Place the 10" cake on the cardboard with the hole and prepare/decorate as usual. Use the 6" plate to punch a hole in a 6" cardboard and enlarge the hole slightly. Use the 6" plate to mark the top of the 10" cake. Jam the legs into the 6" plate and push the plate assembly into the 10" cake.
Put the 6" cake on the 6" cardboard and prepare/decorate as usual.
Now for assembly.
You should be looking at two cakes that have plates on their tops. Pick up the 10" cake with your hand or spatula, whichever is more comfortable for you. Place the far side of the cake board anywhere past the peg on the "receiving" 10" plate (which is sitting on the 14" cake.) Sliiiiiiide it into place, which means get the hole in the cardboard onto the peg. You'll hear a satisfying little whoosh. Repeat with the 6" cake.
Cautions: Always poke a hole in the cardboards first. You'll only forget that step once.
If you have put your plate and leg assemblies in centered, then you cake will be centered.
Always push the plate and leg assemblies into the cake before you stack them. The pushing can sometimes cause a blowout when the cake is already partially stacked.
You can carry a stacked cake easily, assuming that you can lift it. I have carried a four tier completely stacked. Went in the back of my SUV, through the back hall at the venue, up the freight elevator and down the hall and into the room. No problem, although we were really ready to put it down.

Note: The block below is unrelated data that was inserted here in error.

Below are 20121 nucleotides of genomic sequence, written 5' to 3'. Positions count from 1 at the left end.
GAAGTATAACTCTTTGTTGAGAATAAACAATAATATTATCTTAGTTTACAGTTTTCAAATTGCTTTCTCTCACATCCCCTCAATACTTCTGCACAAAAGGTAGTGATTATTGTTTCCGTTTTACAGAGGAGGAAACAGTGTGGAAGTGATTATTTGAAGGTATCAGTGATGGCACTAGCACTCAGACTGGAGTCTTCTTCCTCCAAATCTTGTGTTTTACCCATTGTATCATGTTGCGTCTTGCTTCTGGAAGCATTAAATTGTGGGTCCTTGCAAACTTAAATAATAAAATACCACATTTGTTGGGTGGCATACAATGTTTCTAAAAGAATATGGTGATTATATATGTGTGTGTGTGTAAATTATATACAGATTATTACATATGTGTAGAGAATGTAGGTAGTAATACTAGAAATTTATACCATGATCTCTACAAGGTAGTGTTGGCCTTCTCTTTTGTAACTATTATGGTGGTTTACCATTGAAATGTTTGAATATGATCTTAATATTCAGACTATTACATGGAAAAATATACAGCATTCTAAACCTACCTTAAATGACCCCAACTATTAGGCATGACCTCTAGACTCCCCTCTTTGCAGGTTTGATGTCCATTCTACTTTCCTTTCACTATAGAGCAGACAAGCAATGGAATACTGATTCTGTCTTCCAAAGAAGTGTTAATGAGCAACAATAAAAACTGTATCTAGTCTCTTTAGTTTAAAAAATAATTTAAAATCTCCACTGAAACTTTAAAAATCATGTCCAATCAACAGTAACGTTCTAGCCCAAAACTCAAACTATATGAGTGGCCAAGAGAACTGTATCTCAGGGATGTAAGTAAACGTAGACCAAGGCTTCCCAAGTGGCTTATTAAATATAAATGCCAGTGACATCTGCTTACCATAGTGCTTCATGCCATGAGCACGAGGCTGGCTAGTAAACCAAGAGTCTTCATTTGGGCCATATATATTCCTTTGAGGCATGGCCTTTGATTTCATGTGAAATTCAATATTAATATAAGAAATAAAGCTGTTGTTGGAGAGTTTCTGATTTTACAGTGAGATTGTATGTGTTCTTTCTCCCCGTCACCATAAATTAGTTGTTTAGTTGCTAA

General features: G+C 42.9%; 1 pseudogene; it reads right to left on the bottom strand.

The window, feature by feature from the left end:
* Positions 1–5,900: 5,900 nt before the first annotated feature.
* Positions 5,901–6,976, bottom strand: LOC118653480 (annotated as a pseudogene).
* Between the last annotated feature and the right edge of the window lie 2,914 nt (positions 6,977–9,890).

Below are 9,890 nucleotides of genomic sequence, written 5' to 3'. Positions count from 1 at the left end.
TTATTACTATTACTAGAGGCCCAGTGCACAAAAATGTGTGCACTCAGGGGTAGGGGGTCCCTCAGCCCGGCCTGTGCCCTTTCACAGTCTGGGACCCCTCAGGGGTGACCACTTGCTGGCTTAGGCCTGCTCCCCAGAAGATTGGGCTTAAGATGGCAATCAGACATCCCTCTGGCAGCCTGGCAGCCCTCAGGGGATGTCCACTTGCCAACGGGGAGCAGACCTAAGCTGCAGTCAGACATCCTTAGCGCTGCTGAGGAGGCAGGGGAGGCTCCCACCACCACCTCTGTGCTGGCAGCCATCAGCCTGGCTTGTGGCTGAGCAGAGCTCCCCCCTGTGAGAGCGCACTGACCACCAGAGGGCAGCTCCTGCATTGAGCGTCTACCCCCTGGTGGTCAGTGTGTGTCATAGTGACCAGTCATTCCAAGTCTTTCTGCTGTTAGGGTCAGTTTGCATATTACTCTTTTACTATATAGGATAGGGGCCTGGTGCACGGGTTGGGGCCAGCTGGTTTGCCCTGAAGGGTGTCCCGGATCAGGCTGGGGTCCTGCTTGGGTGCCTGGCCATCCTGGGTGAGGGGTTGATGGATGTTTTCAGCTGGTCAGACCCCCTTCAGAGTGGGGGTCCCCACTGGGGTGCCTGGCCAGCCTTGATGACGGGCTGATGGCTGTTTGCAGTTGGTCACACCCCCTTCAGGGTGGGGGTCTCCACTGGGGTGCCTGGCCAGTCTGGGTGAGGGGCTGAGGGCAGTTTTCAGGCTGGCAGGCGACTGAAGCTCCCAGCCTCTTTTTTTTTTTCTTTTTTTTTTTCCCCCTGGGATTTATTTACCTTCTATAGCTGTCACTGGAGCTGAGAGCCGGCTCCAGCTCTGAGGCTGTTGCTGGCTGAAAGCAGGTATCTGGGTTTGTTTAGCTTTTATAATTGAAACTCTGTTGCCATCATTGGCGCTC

It's better to bake to the height of the legs. The legs aren't the easiest to cut (because they're sturdy) but you can cut them with a saw. Band saw or chop saws work best. Really, just make the cake 4" tall.
To make a cake with separations, just use taller legs. The legs come in 9" lengths and a multi-piece leg that can be 5", 7" or 9" depending on the number of extensions you use. You push the legs down thru the cake, creating air space/separation between the tiers. No plate will be sitting on top of the cake.
This system was developed for bakeries that don't offer delivery. It's made for consumers with no experience moving cakes, so you guys should be fine!!!
ooooops sorry double post
Oh I LOVE mine!!!!! I transported a 14, 10 6 just this morning (well actually twice) and it NEVER moved !!!!!! down steep hills around very heavy curves and STOPS
Will be purchasing the SFS soon!!! That will be the best 180.00 purchase I have ever made!!! (Well besides my agbay and my KA )
If you love SPS why are you planning to purchase SFS?
I just don't get that at all.
Well isn't it supposed to be even better? That way I wouldn't have to keep buying everything would I? I would just charge a deposit....I dunno.....maybe I'm a little dense lol
Ok so Im very knowledgeable about the SPS. Why is it so expensive when it sounds like the cake plates with legs that snap that wilton uses? Im confused and what is SFS?
Angela the SPS isn't expensive at all...and the thing about the SPS is the legs DONT slip out at all...and the plates have a nub that goes into your cake board...very sturdy!
SPS is plastic, meant to be disposable. If your cakes are 4" tall, then you don't have to cut anything. And as Christi says the legs fit securely into the plates, and the plates have a nub that grabs the cardboard underneath the cake above. It just all ties together, like good construction should. It's actually cheaper, much sturdier and easier to use than the Wilton version. I found that the Wilton hidden pillars just don't fit into the plates securely. And you have to cut them. As I always say about SPS, easy, sturdy, cheap. What more could you ask for?